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A tiny computer, Raspberry Pi microcomputer style, is finally being delivered to schools in the UK, 6 months later than originally planned. The aptly named micro:bit, which has been created by the BBC, intends to inspire “a new generation to get creative with coding, programming and digital technology.”
It may seem a little odd that the BBC is delving into the world of computer hardware, but it's not for the first time: in the 1980s the broadcaster created the BBC Micro.
The BBC had planned to give one million micro:bits to 11-year-old school kids last September, ready for the start of term, however they were finally released today. The reason for the delay? Well, we've all heard the phrase too many cooks spoil the broth, and the BBC had too many partners co-creating the hardware.
The micro:bit board includes a bank of LEDs, an accelerometer to detect motion, Bluetooth connectivity, a pair of programmable buttons, a compass/magnetometer and a selection of input and output rings to link to other devices and sensors. The board is small enough that it can be incorporated into a wearable design and there will be a companion website where multiple code editors, tutorial and videos guides will be available for the kid. It aims to offer kids an alternative to mundane IT lessons that's enjoyable and will encourage the future generation to dapple in computer programming.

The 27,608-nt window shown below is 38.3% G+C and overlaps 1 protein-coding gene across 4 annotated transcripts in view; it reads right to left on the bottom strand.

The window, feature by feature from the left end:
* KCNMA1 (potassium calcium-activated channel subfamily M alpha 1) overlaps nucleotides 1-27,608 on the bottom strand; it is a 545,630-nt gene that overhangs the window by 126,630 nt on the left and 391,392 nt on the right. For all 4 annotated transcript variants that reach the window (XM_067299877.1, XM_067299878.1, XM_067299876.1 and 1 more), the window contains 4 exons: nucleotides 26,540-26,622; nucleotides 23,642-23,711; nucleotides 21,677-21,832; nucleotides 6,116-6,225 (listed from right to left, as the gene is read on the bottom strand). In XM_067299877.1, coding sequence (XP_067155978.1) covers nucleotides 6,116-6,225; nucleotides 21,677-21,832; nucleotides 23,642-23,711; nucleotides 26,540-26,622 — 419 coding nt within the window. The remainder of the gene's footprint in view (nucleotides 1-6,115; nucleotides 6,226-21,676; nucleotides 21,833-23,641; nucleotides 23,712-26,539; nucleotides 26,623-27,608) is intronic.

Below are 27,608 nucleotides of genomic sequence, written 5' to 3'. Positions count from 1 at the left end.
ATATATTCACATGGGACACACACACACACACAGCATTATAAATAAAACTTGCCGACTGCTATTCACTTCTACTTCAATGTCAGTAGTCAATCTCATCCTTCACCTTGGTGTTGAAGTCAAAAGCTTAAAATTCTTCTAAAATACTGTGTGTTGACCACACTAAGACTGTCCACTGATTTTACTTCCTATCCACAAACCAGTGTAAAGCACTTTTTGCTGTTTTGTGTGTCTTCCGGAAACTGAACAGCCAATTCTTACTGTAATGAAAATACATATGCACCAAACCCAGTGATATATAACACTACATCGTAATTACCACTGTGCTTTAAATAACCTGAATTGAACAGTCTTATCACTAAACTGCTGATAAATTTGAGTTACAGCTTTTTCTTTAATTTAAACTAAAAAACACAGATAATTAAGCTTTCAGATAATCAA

The hardware specifications and much of the software for micro:bit will be open-sourced, and the device will be made available to buy. Money generated from any sales will be used to “further encourage as many people as possible to join the coding revolution”, said the BBC.
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